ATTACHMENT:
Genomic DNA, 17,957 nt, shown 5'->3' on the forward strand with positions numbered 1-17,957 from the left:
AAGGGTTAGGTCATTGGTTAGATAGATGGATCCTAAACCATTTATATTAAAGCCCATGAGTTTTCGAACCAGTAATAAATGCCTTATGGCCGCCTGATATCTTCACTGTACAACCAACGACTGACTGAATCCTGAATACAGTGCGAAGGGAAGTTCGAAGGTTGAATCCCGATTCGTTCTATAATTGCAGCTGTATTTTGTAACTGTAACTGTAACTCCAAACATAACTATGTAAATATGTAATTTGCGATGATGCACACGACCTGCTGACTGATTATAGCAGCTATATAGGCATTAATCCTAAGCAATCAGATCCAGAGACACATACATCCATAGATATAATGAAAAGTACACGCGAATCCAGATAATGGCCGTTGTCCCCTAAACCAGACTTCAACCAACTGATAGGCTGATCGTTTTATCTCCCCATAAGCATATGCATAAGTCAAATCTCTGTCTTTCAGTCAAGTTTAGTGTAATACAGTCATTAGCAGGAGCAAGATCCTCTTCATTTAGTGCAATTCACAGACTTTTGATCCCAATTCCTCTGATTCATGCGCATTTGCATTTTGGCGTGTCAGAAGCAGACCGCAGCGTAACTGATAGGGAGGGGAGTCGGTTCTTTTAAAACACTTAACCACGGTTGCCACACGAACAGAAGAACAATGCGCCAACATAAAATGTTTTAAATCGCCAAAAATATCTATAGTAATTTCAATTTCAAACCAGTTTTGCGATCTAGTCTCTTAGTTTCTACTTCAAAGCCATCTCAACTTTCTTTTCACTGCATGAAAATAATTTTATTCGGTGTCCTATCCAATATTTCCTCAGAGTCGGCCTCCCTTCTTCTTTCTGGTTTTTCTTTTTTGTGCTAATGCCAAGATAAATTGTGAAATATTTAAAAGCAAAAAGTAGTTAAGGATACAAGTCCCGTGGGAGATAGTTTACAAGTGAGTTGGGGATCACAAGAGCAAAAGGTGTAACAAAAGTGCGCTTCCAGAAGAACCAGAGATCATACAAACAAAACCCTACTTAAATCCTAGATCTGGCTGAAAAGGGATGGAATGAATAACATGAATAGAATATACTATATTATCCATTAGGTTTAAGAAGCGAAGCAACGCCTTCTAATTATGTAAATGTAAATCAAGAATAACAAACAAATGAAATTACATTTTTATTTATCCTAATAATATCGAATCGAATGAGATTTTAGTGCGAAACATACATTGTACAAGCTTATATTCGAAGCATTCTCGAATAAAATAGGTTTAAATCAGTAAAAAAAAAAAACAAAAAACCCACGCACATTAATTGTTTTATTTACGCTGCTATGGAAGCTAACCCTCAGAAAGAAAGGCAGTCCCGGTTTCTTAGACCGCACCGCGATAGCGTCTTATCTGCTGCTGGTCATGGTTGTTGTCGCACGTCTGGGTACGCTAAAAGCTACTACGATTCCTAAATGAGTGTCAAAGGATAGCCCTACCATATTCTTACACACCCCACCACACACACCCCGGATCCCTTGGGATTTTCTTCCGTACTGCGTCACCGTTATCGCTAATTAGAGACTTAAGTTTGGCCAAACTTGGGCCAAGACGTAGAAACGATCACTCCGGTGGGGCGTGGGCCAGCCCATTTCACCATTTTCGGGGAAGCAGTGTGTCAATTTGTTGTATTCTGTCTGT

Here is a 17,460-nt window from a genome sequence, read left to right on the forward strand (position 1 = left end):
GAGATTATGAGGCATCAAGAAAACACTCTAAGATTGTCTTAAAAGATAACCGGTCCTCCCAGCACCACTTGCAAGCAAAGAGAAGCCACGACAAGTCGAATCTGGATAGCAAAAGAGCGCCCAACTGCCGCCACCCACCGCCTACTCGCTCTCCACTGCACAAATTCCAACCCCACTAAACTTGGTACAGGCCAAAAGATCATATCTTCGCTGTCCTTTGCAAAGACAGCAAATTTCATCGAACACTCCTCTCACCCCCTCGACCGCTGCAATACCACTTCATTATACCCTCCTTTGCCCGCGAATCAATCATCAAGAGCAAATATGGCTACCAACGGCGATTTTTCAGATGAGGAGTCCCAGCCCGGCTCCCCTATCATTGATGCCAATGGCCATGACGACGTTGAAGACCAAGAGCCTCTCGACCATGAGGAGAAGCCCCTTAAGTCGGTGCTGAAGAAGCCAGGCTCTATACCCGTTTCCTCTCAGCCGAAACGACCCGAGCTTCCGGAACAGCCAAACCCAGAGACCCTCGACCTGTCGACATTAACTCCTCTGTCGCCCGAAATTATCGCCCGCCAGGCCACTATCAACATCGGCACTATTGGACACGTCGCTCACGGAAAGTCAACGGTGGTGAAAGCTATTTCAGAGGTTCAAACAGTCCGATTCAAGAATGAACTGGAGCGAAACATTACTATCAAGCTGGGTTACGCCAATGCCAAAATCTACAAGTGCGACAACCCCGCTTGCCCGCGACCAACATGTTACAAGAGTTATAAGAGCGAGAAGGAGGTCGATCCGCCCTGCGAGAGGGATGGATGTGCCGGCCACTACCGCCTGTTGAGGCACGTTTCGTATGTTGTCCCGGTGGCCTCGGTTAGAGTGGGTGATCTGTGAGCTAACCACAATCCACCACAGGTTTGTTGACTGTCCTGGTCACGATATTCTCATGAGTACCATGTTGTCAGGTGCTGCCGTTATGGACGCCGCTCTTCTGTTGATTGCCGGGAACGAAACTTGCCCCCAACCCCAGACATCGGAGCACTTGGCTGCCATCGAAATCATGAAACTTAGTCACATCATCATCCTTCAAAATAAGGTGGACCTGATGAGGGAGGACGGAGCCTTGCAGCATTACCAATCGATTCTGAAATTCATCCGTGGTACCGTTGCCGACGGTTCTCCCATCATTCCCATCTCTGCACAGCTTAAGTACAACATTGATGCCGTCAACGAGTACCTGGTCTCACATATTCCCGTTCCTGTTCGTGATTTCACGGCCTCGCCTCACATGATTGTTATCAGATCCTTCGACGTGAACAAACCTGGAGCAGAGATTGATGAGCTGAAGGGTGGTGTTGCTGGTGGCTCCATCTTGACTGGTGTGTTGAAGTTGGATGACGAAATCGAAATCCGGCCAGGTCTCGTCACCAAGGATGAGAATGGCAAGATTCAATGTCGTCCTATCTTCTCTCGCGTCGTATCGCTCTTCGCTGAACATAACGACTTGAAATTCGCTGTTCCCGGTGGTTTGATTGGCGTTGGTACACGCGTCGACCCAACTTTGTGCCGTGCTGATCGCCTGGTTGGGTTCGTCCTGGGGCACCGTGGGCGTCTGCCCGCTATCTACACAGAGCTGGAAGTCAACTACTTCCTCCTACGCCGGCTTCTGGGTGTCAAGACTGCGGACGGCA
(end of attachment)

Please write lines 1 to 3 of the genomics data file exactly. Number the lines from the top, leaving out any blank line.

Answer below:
Genomic DNA, 17,957 nt, shown 5'->3' on the forward strand with positions numbered 1-17,957 from the left:
AAGGGTTAGGTCATTGGTTAGATAGATGGATCCTAAACCATTTATATTAAAGCCCATGAGTTTTCGAACCAGTAATAAATGCCTTATGGCCGCCTGATATCTTCACTGTACAACCAACGACTGACTGAATCCTGAATACAGTGCGAAGGGAAGTTCGAAGGTTGAATCCCGATTCGTTCTATAATTGCAGCTGTATTTTGTAACTGTAACTGTAACTCCAAACATAACTATGTAAATATGTAATTTGCGATGATGCACACGACCTGCTGACTGATTATAGCAGCTATATAGGCATTAATCCTAAGCAATCAGATCCAGAGACACATACATCCATAGATATAATGAAAAGTACACGCGAATCCAGATAATGGCCGTTGTCCCCTAAACCAGACTTCAACCAACTGATAGGCTGATCGTTTTATCTCCCCATAAGCATATGCATAAGTCAAATCTCTGTCTTTCAGTCAAGTTTAGTGTAATACAGTCATTAGCAGGAGCAAGATCCTCTTCATTTAGTGCAATTCACAGACTTTTGATCCCAATTCCTCTGATTCATGCGCATTTGCATTTTGGCGTGTCAGAAGCAGACCGCAGCGTAACTGATAGGGAGGGGAGTCGGTTCTTTTAAAACACTTAACCACGGTTGCCACACGAACAGAAGAACAATGCGCCAACATAAAATGTTTTAAATCGCCAAAAATATCTATAGTAATTTCAATTTCAAACCAGTTTTGCGATCTAGTCTCTTAGTTTCTACTTCAAAGCCATCTCAACTTTCTTTTCACTGCATGAAAATAATTTTATTCGGTGTCCTATCCAATATTTCCTCAGAGTCGGCCTCCCTTCTTCTTTCTGGTTTTTCTTTTTTGTGCTAATGCCAAGATAAATTGTGAAATATTTAAAAGCAAAAAGTAGTTAAGGATACAAGTCCCGTGGGAGATAGTTTACAAGTGAGTTGGGGATCACAAGAGCAAAAGGTGTAACAAAAGTGCGCTTCCAGAAGAACCAGAGATCATACAAACAAAACCCTACTTAAATCCTAGATCTGGCTGAAAAGGGATGGAATGAATAACATGAATAGAATATACTATATTATCCATTAGGTTTAAGAAGCGAAGCAACGCCTTCTAATTATGTAAATGTAAATCAAGAATAACAAACAAATGAAATTACATTTTTATTTATCCTAATAATATCGAATCGAATGAGATTTTAGTGCGAAACATACATTGTACAAGCTTATATTCGAAGCATTCTCGAATAAAATAGGTTTAAATCAGTAAAAAAAAAAAACAAAAAACCCACGCACATTAATTGTTTTATTTACGCTGCTATGGAAGCTAACCCTCAGAAAGAAAGGCAGTCCCGGTTTCTTAGACCGCACCGCGATAGCGTCTTATCTGCTGCTGGTCATGGTTGTTGTCGCACGTCTGGGTACGCTAAAAGCTACTACGATTCCTAAATGAGTGTCAAAGGATAGCCCTACCATATTCTTACACACCCCACCACACACACCCCGGATCCCTTGGGATTTTCTTCCGTACTGCGTCACCGTTATCGCTAATTAGAGACTTAAGTTTGGCCAAACTTGGGCCAAGACGTAGAAACGATCACTCCGGTGGGGCGTGGGCCAGCCCATTTCACCATTTTCGGGGAAGCAGTGTGTCAATTTGTTGTATTCTGTCTGT

Here is a 17,460-nt window from a genome sequence, read left to right on the forward strand (position 1 = left end):